This paper provides empirical evidence on the relevance of social determinants in schooling.
In particular, we study how much a student's school attendance decision is affected by the
choices of his or her peers. Identification is based on a randomized intervention that grants a
cash subsidy encouraging school attendance to some students in a village but not to others.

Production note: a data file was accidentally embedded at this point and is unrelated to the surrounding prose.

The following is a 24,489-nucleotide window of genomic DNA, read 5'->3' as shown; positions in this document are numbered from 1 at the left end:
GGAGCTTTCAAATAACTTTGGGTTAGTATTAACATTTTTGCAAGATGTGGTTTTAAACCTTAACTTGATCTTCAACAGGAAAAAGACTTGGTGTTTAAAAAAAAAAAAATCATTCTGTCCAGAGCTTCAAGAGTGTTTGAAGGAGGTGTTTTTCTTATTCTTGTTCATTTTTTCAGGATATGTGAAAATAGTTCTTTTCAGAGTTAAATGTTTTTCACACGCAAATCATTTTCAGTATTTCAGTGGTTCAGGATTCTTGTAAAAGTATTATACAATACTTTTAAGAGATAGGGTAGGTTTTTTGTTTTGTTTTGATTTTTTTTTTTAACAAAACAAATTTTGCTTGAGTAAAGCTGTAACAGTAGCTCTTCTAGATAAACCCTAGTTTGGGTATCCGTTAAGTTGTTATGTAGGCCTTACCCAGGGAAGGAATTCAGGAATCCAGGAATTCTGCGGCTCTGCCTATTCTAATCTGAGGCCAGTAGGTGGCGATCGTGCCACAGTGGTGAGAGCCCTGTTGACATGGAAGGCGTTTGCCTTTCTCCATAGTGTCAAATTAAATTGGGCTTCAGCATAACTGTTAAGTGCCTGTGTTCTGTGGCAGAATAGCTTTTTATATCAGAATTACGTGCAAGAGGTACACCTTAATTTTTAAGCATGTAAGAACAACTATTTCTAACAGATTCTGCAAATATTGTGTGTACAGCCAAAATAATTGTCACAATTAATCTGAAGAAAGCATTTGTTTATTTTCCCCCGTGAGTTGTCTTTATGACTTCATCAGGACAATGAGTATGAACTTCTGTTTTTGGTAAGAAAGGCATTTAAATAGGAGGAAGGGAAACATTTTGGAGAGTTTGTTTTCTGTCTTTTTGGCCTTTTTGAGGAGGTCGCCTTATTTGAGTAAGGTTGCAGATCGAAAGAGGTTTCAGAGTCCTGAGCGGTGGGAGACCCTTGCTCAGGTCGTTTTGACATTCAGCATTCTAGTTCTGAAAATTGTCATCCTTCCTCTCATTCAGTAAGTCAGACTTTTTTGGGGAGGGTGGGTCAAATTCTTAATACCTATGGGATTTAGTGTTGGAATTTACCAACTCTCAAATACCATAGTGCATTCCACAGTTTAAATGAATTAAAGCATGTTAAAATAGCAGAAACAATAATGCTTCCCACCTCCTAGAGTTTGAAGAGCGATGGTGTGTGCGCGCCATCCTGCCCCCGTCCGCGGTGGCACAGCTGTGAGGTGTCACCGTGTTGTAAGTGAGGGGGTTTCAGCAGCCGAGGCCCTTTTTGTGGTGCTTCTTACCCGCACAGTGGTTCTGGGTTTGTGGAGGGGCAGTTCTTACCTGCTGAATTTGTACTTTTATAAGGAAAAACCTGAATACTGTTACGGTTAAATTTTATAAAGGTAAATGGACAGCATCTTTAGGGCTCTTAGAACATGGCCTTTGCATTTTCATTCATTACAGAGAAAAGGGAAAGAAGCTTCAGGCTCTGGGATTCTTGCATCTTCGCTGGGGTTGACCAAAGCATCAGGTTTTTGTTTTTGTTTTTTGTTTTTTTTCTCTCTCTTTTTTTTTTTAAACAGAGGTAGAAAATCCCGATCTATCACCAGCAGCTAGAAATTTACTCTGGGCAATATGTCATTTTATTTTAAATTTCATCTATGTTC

Results indicate that the ineligible student's decision to attend school is affected strongly by
the choices in the peer group. Moreover, social interactions are equally important among boys
and girls, and throughout grades 3-6 of primary school.